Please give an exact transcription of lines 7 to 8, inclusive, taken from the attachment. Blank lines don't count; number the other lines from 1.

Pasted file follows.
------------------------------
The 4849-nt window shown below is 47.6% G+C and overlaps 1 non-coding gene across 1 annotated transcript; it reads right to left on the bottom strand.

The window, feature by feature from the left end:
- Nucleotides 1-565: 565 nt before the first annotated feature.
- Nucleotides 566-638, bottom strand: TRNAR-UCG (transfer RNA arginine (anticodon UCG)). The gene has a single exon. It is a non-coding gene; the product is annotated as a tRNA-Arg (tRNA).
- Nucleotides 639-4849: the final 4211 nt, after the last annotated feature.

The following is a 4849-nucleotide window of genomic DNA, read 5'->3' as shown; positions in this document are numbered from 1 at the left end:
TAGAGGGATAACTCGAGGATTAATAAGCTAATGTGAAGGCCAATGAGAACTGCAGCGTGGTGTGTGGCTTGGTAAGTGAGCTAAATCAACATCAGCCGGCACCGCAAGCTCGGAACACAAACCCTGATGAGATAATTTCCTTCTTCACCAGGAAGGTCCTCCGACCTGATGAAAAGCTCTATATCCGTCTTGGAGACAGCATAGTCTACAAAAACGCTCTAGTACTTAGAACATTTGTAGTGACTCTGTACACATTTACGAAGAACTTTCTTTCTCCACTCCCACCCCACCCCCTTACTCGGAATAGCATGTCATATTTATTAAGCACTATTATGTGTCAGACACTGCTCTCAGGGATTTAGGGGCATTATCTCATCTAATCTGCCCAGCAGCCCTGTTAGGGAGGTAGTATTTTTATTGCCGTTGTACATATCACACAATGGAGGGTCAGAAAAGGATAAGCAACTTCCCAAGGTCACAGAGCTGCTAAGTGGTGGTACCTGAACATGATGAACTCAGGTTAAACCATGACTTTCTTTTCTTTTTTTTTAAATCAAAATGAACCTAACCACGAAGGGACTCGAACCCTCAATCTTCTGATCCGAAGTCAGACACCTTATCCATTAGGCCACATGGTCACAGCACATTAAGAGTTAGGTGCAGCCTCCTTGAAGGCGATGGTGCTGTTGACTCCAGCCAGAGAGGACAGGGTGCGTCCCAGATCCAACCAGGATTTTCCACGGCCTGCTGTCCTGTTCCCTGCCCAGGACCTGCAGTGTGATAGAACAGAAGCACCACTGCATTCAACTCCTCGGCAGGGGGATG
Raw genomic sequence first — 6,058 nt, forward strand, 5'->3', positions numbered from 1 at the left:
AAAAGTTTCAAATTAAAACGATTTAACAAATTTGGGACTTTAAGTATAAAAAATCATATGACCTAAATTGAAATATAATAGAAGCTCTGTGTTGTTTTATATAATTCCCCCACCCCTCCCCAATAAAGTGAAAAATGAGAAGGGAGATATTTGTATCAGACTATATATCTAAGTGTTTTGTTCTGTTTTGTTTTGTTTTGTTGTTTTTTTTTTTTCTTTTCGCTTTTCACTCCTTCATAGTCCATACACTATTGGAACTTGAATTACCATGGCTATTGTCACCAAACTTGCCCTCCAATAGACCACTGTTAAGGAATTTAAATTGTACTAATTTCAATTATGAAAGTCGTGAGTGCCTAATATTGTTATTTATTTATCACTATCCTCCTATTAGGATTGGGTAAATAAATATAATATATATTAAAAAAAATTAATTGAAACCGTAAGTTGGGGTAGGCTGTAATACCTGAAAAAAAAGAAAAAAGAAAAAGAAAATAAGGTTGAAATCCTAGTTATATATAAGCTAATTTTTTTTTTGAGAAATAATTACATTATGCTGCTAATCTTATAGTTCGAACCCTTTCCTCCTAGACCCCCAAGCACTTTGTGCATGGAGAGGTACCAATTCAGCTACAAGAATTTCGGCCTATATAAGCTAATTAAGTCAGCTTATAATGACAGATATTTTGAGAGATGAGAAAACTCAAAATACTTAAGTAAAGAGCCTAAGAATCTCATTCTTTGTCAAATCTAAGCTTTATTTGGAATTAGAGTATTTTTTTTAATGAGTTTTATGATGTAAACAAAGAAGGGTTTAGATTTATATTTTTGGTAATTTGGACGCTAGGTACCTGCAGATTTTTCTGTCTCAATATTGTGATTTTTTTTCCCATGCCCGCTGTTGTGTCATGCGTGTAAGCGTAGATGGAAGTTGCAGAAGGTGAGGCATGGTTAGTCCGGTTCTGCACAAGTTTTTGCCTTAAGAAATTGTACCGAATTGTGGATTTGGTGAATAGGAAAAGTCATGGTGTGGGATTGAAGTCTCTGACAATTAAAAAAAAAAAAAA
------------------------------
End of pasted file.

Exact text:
TAGAGGGATAACTCGAGGATTAATAAGCTAATGTGAAGGCCAATGAGAACTGCAGCGTGGTGTGTGGCTTGGTAAGTGAGCTAAATCAACATCAGCCGGCACCGCAAGCTCGGAACACAAACCCTGATGAGATAATTTCCTTCTTCACCAGGAAGGTCCTCCGACCTGATGAAAAGCTCTATATCCGTCTTGGAGACAGCATAGTCTACAAAAACGCTCTAGTACTTAGAACATTTGTAGTGACTCTGTACACATTTACGAAGAACTTTCTTTCTCCACTCCCACCCCACCCCCTTACTCGGAATAGCATGTCATATTTATTAAGCACTATTATGTGTCAGACACTGCTCTCAGGGATTTAGGGGCATTATCTCATCTAATCTGCCCAGCAGCCCTGTTAGGGAGGTAGTATTTTTATTGCCGTTGTACATATCACACAATGGAGGGTCAGAAAAGGATAAGCAACTTCCCAAGGTCACAGAGCTGCTAAGTGGTGGTACCTGAACATGATGAACTCAGGTTAAACCATGACTTTCTTTTCTTTTTTTTTAAATCAAAATGAACCTAACCACGAAGGGACTCGAACCCTCAATCTTCTGATCCGAAGTCAGACACCTTATCCATTAGGCCACATGGTCACAGCACATTAAGAGTTAGGTGCAGCCTCCTTGAAGGCGATGGTGCTGTTGACTCCAGCCAGAGAGGACAGGGTGCGTCCCAGATCCAACCAGGATTTTCCACGGCCTGCTGTCCTGTTCCCTGCCCAGGACCTGCAGTGTGATAGAACAGAAGCACCACTGCATTCAACTCCTCGGCAGGGGGATG
Raw genomic sequence first — 6,058 nt, forward strand, 5'->3', positions numbered from 1 at the left: